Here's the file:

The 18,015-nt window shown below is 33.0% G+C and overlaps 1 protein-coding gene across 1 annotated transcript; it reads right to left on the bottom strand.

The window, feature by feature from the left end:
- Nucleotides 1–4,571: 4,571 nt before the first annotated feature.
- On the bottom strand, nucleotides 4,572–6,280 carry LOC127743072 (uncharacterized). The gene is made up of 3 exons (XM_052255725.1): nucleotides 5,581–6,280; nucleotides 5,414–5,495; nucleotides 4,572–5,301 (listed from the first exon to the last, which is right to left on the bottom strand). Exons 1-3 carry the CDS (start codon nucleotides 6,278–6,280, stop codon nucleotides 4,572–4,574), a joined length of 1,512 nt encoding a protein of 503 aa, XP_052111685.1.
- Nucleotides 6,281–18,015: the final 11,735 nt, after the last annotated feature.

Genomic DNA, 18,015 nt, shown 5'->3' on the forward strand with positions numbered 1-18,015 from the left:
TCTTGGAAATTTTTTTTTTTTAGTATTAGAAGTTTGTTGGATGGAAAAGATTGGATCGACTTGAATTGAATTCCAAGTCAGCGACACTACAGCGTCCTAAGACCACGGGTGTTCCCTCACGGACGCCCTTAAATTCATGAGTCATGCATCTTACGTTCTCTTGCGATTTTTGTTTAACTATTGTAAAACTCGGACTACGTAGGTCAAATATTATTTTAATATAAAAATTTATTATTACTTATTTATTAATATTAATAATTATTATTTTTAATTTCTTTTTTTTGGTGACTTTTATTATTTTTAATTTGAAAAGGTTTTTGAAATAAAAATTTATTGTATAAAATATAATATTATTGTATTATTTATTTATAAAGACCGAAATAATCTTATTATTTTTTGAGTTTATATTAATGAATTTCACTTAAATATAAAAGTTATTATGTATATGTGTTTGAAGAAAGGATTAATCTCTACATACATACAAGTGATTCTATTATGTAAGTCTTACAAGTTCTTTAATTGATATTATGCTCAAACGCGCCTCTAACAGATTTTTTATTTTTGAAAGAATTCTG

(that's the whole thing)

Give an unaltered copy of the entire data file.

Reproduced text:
The 18,015-nt window shown below is 33.0% G+C and overlaps 1 protein-coding gene across 1 annotated transcript; it reads right to left on the bottom strand.

The window, feature by feature from the left end:
- Nucleotides 1–4,571: 4,571 nt before the first annotated feature.
- On the bottom strand, nucleotides 4,572–6,280 carry LOC127743072 (uncharacterized). The gene is made up of 3 exons (XM_052255725.1): nucleotides 5,581–6,280; nucleotides 5,414–5,495; nucleotides 4,572–5,301 (listed from the first exon to the last, which is right to left on the bottom strand). Exons 1-3 carry the CDS (start codon nucleotides 6,278–6,280, stop codon nucleotides 4,572–4,574), a joined length of 1,512 nt encoding a protein of 503 aa, XP_052111685.1.
- Nucleotides 6,281–18,015: the final 11,735 nt, after the last annotated feature.

Genomic DNA, 18,015 nt, shown 5'->3' on the forward strand with positions numbered 1-18,015 from the left:
TCTTGGAAATTTTTTTTTTTTAGTATTAGAAGTTTGTTGGATGGAAAAGATTGGATCGACTTGAATTGAATTCCAAGTCAGCGACACTACAGCGTCCTAAGACCACGGGTGTTCCCTCACGGACGCCCTTAAATTCATGAGTCATGCATCTTACGTTCTCTTGCGATTTTTGTTTAACTATTGTAAAACTCGGACTACGTAGGTCAAATATTATTTTAATATAAAAATTTATTATTACTTATTTATTAATATTAATAATTATTATTTTTAATTTCTTTTTTTTGGTGACTTTTATTATTTTTAATTTGAAAAGGTTTTTGAAATAAAAATTTATTGTATAAAATATAATATTATTGTATTATTTATTTATAAAGACCGAAATAATCTTATTATTTTTTGAGTTTATATTAATGAATTTCACTTAAATATAAAAGTTATTATGTATATGTGTTTGAAGAAAGGATTAATCTCTACATACATACAAGTGATTCTATTATGTAAGTCTTACAAGTTCTTTAATTGATATTATGCTCAAACGCGCCTCTAACAGATTTTTTATTTTTGAAAGAATTCTG